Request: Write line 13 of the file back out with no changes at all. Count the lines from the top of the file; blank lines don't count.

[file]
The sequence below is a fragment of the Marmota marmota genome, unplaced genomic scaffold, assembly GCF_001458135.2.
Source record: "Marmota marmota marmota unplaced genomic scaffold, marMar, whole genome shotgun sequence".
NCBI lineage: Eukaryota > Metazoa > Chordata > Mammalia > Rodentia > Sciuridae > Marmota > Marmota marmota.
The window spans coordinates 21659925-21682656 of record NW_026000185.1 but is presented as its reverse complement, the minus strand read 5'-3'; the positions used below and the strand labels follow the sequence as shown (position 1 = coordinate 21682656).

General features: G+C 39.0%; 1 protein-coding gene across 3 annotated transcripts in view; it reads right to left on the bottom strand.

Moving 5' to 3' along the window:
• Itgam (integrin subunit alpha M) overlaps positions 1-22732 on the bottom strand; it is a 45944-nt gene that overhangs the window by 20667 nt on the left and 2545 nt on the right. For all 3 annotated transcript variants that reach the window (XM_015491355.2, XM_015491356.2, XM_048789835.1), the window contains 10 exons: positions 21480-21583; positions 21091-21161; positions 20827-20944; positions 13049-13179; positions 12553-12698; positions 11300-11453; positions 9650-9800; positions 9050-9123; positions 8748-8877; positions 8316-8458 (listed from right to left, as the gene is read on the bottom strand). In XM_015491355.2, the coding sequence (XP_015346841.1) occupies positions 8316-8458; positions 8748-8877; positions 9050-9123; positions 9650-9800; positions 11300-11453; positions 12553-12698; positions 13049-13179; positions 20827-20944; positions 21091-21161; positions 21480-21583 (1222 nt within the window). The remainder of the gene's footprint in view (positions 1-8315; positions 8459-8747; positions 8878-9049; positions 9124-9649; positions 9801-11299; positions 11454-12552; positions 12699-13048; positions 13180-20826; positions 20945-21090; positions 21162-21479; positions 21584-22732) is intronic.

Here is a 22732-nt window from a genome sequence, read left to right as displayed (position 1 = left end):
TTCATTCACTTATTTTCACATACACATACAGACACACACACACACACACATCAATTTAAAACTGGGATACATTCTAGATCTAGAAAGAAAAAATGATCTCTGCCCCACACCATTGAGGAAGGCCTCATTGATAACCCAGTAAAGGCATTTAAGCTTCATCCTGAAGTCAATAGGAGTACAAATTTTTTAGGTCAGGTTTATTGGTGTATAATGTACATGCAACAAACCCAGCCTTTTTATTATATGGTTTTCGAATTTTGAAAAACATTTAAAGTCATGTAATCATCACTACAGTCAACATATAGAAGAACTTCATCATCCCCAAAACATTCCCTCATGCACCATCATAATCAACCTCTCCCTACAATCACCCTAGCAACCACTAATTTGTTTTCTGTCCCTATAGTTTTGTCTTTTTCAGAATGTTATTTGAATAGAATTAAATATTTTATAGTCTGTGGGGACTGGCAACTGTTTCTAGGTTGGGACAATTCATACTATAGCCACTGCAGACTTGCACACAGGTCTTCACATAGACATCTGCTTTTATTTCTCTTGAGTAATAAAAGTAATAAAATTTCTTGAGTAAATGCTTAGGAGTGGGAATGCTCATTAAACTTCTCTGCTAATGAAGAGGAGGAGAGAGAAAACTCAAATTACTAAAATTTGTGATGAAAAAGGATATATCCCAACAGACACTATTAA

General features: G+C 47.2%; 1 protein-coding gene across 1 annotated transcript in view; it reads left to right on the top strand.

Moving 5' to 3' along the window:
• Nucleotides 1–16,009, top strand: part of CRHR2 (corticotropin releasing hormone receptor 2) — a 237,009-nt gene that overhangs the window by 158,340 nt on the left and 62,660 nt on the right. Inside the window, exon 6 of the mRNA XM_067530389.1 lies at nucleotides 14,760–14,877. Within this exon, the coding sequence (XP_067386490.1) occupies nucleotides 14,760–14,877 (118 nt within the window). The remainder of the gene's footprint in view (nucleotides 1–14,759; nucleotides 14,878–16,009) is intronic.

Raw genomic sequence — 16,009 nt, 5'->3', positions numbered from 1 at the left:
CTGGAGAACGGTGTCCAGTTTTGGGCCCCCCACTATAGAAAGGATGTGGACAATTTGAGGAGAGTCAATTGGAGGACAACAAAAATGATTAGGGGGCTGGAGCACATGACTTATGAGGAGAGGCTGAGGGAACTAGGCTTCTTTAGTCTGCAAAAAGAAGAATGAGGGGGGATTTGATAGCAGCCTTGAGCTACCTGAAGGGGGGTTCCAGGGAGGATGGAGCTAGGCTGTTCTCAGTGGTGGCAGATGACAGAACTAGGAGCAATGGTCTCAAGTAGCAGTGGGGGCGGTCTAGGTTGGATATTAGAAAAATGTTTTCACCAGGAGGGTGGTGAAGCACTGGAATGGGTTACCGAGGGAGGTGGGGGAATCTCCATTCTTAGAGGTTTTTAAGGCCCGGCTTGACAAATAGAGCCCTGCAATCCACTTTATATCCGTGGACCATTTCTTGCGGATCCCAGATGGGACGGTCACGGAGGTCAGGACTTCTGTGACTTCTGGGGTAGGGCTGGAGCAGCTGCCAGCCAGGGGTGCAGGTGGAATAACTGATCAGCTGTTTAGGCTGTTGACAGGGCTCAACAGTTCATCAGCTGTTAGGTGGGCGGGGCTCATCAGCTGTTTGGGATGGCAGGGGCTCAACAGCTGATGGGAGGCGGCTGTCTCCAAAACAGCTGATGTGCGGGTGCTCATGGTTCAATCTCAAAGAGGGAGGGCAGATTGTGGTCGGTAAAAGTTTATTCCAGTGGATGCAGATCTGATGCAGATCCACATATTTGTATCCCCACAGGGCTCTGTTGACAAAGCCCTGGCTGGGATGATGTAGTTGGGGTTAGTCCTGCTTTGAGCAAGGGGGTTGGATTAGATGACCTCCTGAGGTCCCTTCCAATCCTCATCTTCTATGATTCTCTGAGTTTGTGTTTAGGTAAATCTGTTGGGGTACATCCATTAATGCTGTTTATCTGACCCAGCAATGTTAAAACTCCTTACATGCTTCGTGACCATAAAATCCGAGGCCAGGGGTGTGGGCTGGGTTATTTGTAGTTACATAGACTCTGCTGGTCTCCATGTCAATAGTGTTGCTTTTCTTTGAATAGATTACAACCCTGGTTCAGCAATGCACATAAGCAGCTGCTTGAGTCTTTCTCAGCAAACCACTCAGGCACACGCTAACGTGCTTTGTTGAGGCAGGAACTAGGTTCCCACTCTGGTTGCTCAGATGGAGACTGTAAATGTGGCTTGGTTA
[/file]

Raw genomic sequence — 16,009 nt, 5'->3', positions numbered from 1 at the left: